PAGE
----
Letter from Student Editor
From Hela Holiday, Student Intern
As the student intern for this issue of Convergence Rhetoric, I would like to take this time to welcome you, constant reader, and say thank you for engaging with the student research featured here. Each of these articles evidences the time, effort, and energy that UCF students have invested in the learning and writing they encounter in their Writing & Rhetoric courses, and in making their voices heard about the questions and issues that matter most to them. The five articles selected to be showcased in this issue speak to the wealth and variety of ways that writing and rhetoric are threaded into the tapestry of people’s everyday lives. I’m confident that these articles will intrigue you, so pop some hot buttered popcorn, kick back on the couch, open your laptop, and enjoy what you’re about to read. You’re in for a real treat.
Rosalind Rohrbach’s “How All This Stuff We Talked About Made Things Make a Hell of a Lot More Sense, and How I Plan to Use It” offers insights regarding encounters with genre, literacy, politics, rhetoric, and social media in contemporary American life. When these constructs are understood through our lived experiences of them, Rohrback writes, “we enter them with a new perspective and a potential sense of caution and preparedness.”
In “Oh What a Tangled Web We Must Weave: What is Literacy?” Lisa Lucas shares a heart-warming story of a homeless mother struggling to forge a better future for her children by navigating the many currents of literacy that flow throughout her life as she tries to keep pace with continually changing technologies for writing.
Jarrett Webster’s “Exploration and Creation Exercises to Teach Literacy with Poetry” outlines key rhetorical principles of poetic literacy and provides a number of strategies teachers can use to help students recognize and value their engagements with poetic genres in the writing classroom. “By remarrying these rhetorical principles through poetry exercises,” Webster writes, “educators enhance the participation and expression of the students.”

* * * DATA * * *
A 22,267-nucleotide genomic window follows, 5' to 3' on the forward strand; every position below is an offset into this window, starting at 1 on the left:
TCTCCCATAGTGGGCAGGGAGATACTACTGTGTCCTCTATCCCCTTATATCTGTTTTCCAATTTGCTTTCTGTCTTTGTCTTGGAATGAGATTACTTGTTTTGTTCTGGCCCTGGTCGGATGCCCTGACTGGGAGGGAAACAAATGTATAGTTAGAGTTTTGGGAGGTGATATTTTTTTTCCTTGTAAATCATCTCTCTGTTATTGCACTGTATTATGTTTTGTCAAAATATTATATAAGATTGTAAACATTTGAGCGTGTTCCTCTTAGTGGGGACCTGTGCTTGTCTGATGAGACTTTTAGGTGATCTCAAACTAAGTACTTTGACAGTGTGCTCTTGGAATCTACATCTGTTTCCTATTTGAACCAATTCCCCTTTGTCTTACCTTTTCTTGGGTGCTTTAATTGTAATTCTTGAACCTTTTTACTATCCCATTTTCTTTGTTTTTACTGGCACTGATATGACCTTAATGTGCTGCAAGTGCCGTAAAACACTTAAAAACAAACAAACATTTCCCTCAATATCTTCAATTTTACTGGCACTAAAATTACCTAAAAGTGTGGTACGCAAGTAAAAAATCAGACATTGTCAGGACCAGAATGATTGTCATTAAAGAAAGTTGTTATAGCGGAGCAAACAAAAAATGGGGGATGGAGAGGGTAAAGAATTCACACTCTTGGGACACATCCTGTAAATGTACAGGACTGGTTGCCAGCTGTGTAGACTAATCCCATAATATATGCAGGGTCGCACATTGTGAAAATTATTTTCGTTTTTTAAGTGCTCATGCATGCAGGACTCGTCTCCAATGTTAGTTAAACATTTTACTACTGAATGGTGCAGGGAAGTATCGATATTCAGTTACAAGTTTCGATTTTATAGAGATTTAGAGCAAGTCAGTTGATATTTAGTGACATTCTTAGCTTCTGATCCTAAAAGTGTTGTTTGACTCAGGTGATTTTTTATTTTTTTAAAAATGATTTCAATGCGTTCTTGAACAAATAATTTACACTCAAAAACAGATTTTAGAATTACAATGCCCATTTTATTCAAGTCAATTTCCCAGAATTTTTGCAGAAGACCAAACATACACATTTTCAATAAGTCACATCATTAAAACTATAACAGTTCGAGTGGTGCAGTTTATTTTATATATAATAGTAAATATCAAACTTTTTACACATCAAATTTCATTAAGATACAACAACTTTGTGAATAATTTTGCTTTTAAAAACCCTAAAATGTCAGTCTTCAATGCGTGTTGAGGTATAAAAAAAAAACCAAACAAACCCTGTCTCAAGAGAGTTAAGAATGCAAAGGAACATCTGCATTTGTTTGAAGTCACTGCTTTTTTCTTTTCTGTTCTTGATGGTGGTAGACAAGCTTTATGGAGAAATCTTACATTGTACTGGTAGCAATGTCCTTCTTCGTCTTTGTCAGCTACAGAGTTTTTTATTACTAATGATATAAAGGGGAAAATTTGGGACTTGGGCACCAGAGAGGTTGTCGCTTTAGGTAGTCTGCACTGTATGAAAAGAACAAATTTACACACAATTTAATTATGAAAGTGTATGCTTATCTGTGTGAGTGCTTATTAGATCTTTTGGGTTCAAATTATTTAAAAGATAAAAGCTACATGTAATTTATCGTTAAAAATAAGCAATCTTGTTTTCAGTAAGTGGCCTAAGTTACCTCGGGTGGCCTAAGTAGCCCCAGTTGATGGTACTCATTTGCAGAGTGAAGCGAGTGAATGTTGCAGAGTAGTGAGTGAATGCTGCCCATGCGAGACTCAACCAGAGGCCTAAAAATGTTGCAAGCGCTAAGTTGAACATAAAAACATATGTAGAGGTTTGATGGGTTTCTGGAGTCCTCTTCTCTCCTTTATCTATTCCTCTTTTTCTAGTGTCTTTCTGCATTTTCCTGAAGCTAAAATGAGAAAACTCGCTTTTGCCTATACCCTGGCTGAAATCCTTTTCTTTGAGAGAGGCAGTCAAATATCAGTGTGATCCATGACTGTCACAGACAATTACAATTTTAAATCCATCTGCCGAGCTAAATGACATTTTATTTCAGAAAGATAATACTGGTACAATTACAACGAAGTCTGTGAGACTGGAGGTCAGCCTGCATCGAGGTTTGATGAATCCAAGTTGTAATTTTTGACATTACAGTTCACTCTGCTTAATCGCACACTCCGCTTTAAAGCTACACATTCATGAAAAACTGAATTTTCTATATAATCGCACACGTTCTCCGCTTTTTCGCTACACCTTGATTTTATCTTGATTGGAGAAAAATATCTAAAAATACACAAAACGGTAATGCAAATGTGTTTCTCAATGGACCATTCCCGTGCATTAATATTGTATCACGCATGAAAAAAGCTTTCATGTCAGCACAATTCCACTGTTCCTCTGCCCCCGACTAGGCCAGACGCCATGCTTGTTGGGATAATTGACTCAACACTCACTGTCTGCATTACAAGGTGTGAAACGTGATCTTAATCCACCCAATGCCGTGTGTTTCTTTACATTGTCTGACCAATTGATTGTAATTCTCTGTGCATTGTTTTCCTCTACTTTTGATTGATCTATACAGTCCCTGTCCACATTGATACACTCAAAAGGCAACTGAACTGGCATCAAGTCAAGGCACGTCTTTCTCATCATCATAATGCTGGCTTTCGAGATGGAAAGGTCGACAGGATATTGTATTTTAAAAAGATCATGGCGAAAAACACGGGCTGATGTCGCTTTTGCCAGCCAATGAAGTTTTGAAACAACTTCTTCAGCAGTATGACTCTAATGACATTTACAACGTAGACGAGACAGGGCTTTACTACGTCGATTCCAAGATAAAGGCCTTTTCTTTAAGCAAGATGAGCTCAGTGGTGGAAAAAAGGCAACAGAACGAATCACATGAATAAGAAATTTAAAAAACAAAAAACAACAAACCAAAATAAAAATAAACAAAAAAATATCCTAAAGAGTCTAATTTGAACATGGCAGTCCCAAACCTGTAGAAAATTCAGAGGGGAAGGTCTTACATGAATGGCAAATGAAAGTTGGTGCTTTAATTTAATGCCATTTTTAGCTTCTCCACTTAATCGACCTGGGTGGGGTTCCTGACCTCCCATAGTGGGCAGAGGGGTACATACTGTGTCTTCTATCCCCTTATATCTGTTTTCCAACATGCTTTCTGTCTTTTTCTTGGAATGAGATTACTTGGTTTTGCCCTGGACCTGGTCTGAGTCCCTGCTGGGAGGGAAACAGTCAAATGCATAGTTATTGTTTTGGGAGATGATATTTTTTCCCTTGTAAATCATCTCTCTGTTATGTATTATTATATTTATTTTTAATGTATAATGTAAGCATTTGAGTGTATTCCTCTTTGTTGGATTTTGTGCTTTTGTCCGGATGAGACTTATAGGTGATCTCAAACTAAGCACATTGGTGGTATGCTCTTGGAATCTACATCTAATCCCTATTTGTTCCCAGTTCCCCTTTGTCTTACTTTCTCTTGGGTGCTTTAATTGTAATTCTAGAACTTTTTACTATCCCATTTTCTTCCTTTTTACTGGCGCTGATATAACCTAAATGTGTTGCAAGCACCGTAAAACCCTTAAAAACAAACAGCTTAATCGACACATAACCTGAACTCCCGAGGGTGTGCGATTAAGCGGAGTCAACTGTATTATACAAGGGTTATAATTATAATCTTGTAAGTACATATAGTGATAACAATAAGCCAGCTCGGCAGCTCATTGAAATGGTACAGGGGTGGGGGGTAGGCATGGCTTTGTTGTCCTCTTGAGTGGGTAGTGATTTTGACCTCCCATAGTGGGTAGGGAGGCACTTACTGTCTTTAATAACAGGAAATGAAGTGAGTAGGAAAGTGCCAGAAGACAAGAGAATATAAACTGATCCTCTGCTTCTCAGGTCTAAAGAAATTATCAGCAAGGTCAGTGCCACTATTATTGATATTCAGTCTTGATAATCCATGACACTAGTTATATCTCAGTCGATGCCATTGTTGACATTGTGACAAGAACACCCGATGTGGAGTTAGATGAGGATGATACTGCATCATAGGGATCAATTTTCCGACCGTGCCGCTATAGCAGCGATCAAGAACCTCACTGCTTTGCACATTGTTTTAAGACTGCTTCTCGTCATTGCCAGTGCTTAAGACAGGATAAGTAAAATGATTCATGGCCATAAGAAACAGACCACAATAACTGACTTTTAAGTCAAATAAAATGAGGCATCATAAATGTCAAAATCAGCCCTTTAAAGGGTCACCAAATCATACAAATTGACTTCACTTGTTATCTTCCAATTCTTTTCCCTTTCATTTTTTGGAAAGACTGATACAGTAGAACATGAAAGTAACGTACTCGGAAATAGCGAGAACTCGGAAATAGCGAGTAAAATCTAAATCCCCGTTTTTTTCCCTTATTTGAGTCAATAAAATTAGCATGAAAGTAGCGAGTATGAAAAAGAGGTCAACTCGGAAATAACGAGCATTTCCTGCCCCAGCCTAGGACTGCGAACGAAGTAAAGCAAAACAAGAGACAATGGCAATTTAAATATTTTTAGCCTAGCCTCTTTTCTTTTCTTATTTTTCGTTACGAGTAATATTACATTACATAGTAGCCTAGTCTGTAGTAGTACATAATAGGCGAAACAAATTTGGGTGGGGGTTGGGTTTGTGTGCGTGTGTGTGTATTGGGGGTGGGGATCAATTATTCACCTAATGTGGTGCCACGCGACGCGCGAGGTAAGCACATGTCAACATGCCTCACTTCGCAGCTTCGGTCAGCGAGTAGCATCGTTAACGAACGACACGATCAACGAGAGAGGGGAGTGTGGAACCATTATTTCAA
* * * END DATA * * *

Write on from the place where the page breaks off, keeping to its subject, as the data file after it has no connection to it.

As a graduating senior majoring in Writing and Rhetoric, I’ve been fortunate this semester to work with the faculty editors of Convergence Rhetoric to shepherd these pieces of student writing toward publication. Along the way, I have relished my time sitting beneath the shade trees lining UCF’s Memory Mall as I’ve read and thought through what these five students have to say. Looking back over the semester, I have to say that I’ve enjoyed every minute of it.
Alphonse Holowczak’s “GT Live: Digital Communication & Reflexive Interactions through Livestreamed Gameplays” examines the genre of video game livestreams and key components of their gameplay including fan art and totem typification. Describing the role of livestreamed gameplays in contemporary culture, Holowczak writes that this genre “brings to life a unique community in which the creators of a given channel can actively interact with their viewers and vice versa.”
In “Fantasy/Science-Fiction Rhetorical Analysis: Cultural Rhetoricity within Fledgling,” Nina López explores the rhetorical work in Octavia E. Butler’s novel Fledgling to challenge, subvert, and circumvent dominant constructions of racism, colorism, and ableism. Taking up “cultural rhetoricity” as an analytic lens, Lopez illuminates how Butler’s depiction of the character of Shori invites readers to engage with the lived experiences of Black women and promote positive representations of marginalized peoples through fantasy and science fiction.